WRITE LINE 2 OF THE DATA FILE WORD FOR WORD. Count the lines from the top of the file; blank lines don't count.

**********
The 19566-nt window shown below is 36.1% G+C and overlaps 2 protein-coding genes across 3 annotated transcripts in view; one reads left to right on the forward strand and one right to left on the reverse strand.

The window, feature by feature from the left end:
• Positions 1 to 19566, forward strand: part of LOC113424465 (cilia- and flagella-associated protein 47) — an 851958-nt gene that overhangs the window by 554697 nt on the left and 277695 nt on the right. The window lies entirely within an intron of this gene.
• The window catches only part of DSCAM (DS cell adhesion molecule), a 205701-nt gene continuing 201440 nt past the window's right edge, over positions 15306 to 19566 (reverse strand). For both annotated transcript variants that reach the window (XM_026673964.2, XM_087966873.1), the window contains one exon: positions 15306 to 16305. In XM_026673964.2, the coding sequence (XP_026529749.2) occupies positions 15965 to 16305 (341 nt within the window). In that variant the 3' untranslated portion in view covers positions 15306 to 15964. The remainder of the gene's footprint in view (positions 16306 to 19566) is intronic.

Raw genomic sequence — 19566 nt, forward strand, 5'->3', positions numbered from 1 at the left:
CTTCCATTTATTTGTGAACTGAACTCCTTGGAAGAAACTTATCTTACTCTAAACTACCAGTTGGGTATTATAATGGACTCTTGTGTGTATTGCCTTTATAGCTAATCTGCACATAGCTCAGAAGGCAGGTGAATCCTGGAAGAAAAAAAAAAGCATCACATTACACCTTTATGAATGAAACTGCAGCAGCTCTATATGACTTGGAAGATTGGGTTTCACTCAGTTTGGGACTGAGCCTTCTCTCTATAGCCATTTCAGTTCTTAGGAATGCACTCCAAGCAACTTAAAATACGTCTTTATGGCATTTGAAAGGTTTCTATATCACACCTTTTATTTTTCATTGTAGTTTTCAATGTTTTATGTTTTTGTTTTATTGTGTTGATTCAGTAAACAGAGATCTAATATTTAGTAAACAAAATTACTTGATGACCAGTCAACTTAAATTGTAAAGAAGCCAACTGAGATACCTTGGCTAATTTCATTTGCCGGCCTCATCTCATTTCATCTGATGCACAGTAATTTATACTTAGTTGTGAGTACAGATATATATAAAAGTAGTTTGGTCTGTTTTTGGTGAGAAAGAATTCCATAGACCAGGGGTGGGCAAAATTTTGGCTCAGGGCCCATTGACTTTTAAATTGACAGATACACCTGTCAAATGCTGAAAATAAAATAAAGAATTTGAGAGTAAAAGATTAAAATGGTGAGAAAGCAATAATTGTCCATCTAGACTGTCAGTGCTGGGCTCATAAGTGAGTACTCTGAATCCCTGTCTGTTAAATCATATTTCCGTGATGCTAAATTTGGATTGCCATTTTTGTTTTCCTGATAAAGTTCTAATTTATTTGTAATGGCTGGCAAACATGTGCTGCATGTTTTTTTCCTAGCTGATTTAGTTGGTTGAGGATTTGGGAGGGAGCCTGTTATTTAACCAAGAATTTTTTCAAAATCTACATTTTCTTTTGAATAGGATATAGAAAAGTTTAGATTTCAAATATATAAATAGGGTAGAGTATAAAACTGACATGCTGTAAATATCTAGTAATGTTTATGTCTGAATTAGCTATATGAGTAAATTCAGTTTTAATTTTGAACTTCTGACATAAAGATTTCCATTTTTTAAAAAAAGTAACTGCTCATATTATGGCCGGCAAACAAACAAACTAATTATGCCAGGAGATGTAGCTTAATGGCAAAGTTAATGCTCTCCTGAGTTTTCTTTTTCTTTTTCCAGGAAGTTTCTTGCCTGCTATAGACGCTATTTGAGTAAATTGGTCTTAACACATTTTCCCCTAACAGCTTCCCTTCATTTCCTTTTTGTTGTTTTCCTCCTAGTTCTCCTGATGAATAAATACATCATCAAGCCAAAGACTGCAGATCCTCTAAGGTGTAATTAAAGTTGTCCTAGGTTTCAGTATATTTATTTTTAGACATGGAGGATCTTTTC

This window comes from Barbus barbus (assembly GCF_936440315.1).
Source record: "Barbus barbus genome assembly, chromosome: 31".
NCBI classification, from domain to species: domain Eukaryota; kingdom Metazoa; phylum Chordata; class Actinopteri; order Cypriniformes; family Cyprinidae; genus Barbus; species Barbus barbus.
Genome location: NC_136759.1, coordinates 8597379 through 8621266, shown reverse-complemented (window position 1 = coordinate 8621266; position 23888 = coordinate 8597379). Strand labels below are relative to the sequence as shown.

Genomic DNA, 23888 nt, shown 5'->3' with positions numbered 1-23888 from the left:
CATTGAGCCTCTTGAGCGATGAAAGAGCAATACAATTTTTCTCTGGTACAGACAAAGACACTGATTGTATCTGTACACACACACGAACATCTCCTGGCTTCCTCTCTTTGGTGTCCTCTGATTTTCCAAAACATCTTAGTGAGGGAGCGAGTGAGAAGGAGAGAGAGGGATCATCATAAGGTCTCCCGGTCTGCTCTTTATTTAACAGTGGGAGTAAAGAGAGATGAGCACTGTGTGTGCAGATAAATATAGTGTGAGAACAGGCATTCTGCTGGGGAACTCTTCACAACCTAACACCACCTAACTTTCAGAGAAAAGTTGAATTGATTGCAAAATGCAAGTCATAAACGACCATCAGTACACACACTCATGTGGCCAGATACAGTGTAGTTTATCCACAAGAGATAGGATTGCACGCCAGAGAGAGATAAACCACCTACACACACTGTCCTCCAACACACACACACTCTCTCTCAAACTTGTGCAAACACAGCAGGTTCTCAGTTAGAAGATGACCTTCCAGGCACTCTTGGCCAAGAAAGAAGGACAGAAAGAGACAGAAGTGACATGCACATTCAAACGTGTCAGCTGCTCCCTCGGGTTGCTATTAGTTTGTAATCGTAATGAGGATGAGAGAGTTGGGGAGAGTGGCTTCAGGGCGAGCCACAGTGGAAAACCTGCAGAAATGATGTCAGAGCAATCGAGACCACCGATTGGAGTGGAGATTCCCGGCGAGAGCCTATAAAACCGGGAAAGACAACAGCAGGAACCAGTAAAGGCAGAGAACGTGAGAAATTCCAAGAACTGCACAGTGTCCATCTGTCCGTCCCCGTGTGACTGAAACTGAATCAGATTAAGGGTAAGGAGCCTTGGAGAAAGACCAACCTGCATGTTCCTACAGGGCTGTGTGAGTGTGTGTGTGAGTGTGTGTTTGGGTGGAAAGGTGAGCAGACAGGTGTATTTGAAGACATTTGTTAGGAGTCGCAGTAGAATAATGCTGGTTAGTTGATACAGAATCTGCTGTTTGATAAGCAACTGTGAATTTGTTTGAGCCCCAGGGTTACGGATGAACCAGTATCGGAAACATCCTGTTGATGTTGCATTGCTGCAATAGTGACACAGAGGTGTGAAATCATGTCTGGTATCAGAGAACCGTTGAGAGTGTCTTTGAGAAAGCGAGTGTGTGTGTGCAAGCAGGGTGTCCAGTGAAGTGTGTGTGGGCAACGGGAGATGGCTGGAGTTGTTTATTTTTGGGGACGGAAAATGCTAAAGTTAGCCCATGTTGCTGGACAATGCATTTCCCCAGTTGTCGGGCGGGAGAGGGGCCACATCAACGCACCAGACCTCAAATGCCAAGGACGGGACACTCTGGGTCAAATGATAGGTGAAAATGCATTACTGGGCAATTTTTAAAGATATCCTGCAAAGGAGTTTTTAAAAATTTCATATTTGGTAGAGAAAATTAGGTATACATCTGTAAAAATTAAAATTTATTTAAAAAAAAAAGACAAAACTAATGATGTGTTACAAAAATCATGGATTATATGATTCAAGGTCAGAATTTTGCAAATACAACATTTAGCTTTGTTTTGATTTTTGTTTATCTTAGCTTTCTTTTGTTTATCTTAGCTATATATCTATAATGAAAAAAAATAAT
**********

The window, feature by feature from the left end: